Guidelines for Your Important Correspondence and Calls
From the Texas CURE news, September 2001

Letters to Officials

Identify yourself and if you are writing about a prisoner, give your relationship to the prisoner. Also state if you are a member of TX CURE or other groups which deal with prison issues. Remember to date your letter.

Make the letters short no more than one page. Include facts like dates, times, places and names of department employees if these are important. If you cannot get everything on one page then list key events on a separate page. Type or write legibly and large enough to be easily read.

Be polite. Never use vulgar language or make threats.

If you want something done, state very clearly what you want to happen.

If you have important documents, attach them to the letter. Be certain they are readable.

Ask the person to contact you with the results of their actions. Include your own address and phone number.

Ask a friend or family member to read the letter to be certain that it is clear and has no major errors.

Keep a copy of everything you send and the date you send it. If you want proof that the letter was received, send it be registered mail, and you will receive a confirmation.

If you think the person to whom you are writing may not respond to your complaint, send a copy to that person's supervisor. (Don't expect an answer from the person to whom you send copies).

If the situation is urgent, such as a medical emergency, you may expect an answer within hours or days. If the situation is not an emergency, allow more time, but you should not have to wait more than a month.

If you do not receive an answer from your original letter in a reasonable length of time, them you may contact the supervisor of the person to whom you originally wrote. Be certain to include a list of all attempts to fix the problem. List the date, time, type of contact, follow-up agreements and any other important information.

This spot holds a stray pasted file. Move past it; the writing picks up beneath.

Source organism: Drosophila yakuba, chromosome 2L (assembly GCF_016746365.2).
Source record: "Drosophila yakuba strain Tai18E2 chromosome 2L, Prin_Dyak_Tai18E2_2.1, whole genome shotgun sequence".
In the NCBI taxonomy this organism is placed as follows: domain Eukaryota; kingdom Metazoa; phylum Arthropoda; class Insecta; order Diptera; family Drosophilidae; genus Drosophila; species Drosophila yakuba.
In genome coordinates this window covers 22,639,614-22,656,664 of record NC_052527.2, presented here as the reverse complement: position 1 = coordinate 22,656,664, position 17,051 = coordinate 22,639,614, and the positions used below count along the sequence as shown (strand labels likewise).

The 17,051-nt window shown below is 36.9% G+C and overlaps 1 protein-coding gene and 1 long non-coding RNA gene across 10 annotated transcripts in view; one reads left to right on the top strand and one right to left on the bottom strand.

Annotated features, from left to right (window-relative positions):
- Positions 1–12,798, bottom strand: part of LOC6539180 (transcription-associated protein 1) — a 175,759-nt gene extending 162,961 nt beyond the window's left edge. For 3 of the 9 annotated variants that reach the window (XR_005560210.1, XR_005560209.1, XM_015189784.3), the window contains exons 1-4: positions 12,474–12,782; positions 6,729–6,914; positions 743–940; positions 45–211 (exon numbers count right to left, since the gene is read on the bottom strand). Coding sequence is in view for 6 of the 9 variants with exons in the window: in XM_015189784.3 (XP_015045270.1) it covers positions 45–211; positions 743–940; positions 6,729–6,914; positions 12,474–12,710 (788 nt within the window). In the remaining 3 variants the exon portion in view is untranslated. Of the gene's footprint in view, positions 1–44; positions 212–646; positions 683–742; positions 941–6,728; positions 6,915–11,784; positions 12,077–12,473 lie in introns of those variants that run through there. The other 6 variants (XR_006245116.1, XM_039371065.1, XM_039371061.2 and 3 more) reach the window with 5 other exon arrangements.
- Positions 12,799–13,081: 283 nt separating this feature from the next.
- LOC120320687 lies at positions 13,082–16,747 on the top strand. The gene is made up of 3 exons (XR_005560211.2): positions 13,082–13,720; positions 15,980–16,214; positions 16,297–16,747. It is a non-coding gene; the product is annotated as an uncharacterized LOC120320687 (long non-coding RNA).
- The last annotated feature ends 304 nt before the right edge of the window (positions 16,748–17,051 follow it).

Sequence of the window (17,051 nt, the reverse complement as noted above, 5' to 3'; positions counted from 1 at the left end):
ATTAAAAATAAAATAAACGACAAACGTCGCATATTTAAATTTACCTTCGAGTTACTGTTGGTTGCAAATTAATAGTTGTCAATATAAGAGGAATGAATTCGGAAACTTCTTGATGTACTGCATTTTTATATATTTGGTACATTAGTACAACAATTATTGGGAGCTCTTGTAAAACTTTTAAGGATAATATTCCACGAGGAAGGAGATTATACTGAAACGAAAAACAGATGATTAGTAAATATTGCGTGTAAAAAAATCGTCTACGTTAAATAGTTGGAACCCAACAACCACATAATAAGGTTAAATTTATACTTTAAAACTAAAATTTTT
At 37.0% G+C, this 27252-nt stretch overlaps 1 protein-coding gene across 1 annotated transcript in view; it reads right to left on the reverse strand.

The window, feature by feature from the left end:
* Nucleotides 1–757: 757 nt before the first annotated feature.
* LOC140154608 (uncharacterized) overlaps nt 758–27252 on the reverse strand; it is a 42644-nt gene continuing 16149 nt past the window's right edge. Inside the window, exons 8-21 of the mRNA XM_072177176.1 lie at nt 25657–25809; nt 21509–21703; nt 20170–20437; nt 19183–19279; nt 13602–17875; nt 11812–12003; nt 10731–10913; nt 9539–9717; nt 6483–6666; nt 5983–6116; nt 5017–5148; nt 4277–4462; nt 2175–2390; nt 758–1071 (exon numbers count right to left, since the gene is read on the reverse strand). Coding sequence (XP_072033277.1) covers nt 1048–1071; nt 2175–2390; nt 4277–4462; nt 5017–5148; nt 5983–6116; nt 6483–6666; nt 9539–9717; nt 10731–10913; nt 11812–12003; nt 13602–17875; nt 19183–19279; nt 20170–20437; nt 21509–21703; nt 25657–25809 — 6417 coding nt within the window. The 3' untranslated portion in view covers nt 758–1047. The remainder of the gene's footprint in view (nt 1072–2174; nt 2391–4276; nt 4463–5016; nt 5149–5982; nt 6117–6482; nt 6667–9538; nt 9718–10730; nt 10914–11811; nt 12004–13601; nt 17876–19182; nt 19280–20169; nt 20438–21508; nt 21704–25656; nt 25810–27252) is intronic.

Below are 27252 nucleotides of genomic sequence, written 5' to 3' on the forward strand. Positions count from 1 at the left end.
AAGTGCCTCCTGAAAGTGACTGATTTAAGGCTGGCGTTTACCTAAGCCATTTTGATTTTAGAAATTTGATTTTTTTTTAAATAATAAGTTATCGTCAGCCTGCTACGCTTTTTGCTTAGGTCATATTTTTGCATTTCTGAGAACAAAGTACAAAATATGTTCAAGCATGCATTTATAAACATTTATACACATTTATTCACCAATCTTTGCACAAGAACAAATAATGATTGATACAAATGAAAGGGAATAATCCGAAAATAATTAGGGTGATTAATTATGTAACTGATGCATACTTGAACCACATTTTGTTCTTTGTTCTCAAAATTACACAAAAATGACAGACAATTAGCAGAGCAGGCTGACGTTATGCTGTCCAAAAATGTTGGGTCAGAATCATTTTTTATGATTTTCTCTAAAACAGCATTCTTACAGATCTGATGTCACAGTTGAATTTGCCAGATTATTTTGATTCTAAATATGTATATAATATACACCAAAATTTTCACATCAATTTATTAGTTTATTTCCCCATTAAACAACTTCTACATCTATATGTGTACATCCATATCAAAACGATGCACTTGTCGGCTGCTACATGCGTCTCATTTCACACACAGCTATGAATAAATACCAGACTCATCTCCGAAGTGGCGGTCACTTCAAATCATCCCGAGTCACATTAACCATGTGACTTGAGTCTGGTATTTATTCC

Remember to be polite and reasonable, but persistent. TDCJ officials work for us and they need to know that we hold them accountable for the welfare and safety of prisoners. They should also understand that we expect fair and humane treatment for both prisoners and their families.

Phone Calls to Officials

Have all the information about the case that you will need written down:

-Name, number and unit of prisoner.
-Time, date and place of incident, if known.
-Prison personnel or other prisoners involved, if known.
-Facts about the incident.
-If you received a letter about the problem, have it in front of you with important information highlighted.
-For medical problems, state the nature of the illness or condition, medication(s) needed, and medical restrictions ordered by doctor(s).

Give your name and phone number.

Keep notes on the conversation:

-Date and time of conversation.
-Name and title of person(s) you talk to.
-Information that you give and get during the call.

Be calm and polite do not raise your voice, use bad language, argue or make threats.

Be as brief, concise and clear as possible.

Ask if you need to contact someone else about the problem.

Thank the person you talk to and ask to be informed of any follow-up on the case.

After the phone call, follow up with a letter summarizing the call. To prove that the letter was received, send it by certified mail. Keep a copy of the letter with the notes from the call, and the receipt and signed card from the certified mail showing when it was received and who signed for it.

If the situation is urgent (for example, a medical emergency or life-threatening situation) you should expect to hear in hours or days. If it is not urgent, you should expect and answer within a month. If you do not get an answer in a reasonable length of time, call again or write another letter.

Let the official(s) know that you hold them responsible for the health and safety of prisoners. They should also know that you expect fair and humane treatment of prisoners and their families.